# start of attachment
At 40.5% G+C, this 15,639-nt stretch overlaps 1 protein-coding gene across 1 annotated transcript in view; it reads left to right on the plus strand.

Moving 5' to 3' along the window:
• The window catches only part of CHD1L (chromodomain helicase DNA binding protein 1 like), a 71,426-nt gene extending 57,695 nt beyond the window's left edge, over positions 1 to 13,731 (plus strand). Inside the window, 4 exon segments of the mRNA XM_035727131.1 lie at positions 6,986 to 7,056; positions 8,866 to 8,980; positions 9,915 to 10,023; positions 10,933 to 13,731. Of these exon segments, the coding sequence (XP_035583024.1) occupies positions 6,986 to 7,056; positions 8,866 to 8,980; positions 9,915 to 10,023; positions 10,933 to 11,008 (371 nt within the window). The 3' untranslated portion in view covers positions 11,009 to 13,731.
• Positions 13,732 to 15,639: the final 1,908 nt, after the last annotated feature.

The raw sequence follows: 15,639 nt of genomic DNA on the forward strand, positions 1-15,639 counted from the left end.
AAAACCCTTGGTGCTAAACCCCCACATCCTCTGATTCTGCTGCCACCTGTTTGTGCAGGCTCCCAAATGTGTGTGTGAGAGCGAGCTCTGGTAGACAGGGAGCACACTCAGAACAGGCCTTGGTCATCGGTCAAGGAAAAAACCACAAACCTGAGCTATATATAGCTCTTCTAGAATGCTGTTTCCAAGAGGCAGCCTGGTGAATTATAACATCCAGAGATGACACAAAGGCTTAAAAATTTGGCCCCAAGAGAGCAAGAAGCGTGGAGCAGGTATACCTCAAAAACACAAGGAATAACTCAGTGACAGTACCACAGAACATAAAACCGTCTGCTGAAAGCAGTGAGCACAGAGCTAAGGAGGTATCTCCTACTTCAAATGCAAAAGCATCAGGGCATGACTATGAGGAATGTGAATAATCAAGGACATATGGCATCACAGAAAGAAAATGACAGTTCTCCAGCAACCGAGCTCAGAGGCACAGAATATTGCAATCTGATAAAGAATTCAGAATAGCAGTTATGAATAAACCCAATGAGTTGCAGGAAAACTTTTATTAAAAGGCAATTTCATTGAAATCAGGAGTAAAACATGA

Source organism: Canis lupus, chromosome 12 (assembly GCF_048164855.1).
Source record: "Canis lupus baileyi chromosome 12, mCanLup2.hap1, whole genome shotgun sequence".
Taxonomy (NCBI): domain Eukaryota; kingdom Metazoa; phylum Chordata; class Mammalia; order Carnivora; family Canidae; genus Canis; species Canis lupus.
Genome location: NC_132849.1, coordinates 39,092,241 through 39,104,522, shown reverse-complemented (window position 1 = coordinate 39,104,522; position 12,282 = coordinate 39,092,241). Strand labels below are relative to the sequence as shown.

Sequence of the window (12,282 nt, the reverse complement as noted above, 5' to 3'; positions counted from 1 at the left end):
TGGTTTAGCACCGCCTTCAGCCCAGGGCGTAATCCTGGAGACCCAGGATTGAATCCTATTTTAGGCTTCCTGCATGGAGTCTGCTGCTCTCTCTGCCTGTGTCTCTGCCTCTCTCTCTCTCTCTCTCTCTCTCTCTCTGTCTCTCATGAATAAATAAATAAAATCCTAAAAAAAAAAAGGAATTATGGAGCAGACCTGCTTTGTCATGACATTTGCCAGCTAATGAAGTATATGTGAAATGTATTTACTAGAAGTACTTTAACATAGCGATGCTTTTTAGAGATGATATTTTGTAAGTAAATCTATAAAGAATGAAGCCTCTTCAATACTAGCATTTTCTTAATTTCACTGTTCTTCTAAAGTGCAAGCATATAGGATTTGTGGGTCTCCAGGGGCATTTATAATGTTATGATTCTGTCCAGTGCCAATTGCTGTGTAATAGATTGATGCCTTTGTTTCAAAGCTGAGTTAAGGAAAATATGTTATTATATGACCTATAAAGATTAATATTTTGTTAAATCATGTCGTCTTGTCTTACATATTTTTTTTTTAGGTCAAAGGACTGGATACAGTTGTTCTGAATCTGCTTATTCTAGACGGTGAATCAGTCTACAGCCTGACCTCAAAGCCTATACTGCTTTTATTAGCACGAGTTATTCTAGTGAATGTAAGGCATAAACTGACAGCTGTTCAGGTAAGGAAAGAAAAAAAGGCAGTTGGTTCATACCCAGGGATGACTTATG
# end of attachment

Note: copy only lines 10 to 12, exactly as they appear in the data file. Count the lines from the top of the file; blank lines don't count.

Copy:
Genome location: NC_132849.1, coordinates 39,092,241 through 39,104,522, shown reverse-complemented (window position 1 = coordinate 39,104,522; position 12,282 = coordinate 39,092,241). Strand labels below are relative to the sequence as shown.

Sequence of the window (12,282 nt, the reverse complement as noted above, 5' to 3'; positions counted from 1 at the left end):
TGGTTTAGCACCGCCTTCAGCCCAGGGCGTAATCCTGGAGACCCAGGATTGAATCCTATTTTAGGCTTCCTGCATGGAGTCTGCTGCTCTCTCTGCCTGTGTCTCTGCCTCTCTCTCTCTCTCTCTCTCTCTCTCTCTGTCTCTCATGAATAAATAAATAAAATCCTAAAAAAAAAAAGGAATTATGGAGCAGACCTGCTTTGTCATGACATTTGCCAGCTAATGAAGTATATGTGAAATGTATTTACTAGAAGTACTTTAACATAGCGATGCTTTTTAGAGATGATATTTTGTAAGTAAATCTATAAAGAATGAAGCCTCTTCAATACTAGCATTTTCTTAATTTCACTGTTCTTCTAAAGTGCAAGCATATAGGATTTGTGGGTCTCCAGGGGCATTTATAATGTTATGATTCTGTCCAGTGCCAATTGCTGTGTAATAGATTGATGCCTTTGTTTCAAAGCTGAGTTAAGGAAAATATGTTATTATATGACCTATAAAGATTAATATTTTGTTAAATCATGTCGTCTTGTCTTACATATTTTTTTTTTAGGTCAAAGGACTGGATACAGTTGTTCTGAATCTGCTTATTCTAGACGGTGAATCAGTCTACAGCCTGACCTCAAAGCCTATACTGCTTTTATTAGCACGAGTTATTCTAGTGAATGTAAGGCATAAACTGACAGCTGTTCAGGTAAGGAAAGAAAAAAAGGCAGTTGGTTCATACCCAGGGATGACTTATG